Irish specialist building firm Keating Construction has applied to the High Court to enter voluntary examinership, blaming Covid-19, Brexit and the current trading environment.
The Clare-headquartered firm, which also has offices in Parkwest in Dublin employs close to 200 people, has specialised in complex marine construction projects around Ireland and Britain, including the Dublin Port expansion.
Examinership was granted on an interim basis, to be confirmed at a hearing on October 12.
"Keating Construction is working to achieve our long-term strategic aim to be a leading marine engineering company in Europe and the UK," Marcus Carne, managing director of Keating told the Sunday Independent. The impact of Covid-19, Brexit and the current trading environment was "challenging in recent months".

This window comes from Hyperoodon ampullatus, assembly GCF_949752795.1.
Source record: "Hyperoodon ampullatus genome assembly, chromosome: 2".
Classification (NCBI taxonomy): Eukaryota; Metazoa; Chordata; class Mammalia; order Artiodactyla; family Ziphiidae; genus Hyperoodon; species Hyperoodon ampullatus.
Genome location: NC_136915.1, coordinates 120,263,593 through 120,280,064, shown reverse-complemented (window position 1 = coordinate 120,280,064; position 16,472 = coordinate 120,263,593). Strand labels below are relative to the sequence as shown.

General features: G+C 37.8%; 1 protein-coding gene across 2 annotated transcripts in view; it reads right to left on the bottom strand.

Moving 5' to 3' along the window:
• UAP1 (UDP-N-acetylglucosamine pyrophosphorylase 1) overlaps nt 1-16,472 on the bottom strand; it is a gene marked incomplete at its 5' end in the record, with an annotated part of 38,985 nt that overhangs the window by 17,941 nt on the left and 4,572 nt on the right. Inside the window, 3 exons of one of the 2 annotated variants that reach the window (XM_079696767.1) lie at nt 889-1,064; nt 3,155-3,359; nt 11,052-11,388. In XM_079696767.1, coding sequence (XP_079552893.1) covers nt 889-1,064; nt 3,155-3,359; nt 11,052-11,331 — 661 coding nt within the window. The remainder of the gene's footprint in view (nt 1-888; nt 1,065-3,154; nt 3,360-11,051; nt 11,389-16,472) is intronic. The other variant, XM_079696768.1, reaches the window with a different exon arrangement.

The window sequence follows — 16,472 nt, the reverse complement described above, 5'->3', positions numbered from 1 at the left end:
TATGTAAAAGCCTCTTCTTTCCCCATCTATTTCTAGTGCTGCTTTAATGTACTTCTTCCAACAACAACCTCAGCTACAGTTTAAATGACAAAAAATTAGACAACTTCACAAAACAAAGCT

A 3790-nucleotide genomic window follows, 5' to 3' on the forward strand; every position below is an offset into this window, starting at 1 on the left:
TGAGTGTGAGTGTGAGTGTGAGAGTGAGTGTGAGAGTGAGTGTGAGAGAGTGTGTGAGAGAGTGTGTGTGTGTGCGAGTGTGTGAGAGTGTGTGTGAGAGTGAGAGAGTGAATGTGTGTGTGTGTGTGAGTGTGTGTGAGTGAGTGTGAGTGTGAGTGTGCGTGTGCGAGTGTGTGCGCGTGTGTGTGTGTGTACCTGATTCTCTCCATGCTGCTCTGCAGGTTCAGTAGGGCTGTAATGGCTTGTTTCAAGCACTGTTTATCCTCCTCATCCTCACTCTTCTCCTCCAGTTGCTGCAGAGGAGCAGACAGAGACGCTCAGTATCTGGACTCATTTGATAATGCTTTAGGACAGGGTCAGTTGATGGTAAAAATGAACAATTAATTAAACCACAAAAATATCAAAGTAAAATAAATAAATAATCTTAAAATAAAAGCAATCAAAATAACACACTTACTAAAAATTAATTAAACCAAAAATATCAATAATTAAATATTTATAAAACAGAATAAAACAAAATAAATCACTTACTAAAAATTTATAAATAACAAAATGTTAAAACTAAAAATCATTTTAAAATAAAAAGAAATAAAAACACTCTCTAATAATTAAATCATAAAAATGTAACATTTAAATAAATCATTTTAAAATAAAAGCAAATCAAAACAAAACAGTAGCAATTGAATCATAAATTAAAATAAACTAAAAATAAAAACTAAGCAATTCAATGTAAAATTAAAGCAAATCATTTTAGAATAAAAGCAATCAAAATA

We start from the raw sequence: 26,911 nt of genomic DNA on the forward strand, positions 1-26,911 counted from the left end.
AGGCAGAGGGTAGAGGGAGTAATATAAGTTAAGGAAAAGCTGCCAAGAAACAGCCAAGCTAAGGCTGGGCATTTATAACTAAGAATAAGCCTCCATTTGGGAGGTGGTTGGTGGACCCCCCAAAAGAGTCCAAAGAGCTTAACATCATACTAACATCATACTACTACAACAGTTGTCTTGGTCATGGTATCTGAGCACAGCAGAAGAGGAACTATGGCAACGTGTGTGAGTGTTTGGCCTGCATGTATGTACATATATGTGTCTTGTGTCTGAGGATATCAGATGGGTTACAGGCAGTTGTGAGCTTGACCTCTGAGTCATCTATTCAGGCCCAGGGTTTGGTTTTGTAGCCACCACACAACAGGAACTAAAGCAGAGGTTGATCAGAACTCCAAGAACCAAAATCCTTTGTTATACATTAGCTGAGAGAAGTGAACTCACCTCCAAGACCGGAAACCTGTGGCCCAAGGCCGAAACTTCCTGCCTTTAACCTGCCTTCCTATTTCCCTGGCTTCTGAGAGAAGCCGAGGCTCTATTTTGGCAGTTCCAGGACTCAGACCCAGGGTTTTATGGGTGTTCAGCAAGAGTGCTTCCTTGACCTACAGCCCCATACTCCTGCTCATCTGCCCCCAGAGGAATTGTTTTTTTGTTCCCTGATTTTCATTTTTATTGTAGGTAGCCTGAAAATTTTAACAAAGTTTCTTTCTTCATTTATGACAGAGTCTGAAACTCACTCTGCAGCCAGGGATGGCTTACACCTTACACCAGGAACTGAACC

"In this context, the company has no choice but to take steps to ensure our long-term ambitions, protect jobs and achieve the best outcome for current creditors. The company is today applying to enter voluntary examinership. This will allow for the restructuring necessary to achieve our goals. Throughout the process we will be trading and working as usual," he said.
"We intend to emerge from this process as a stronger company ready to avail of the significant opportunities for the type of work we do - delivering complex engineering projects - in the growing marketplace in the UK and across northern Europe."
In January 2018, the company was bought by Dublin-based CBD Capital for an undisclosed amount from its founder Louis Keating.
The firm has recently worked on major public and private sector projects at Greenore Port, the Shakey Bridge project at University College Cork, a flagship showroom for Audi in Limerick and at Dingle Harbour.
Keating posted almost €70m turnover and pre-tax profit of €5.2m for 2018, its most recent set of accounts. It is 26th on the Construction Industry Federation's most recent Top 50 contractors list.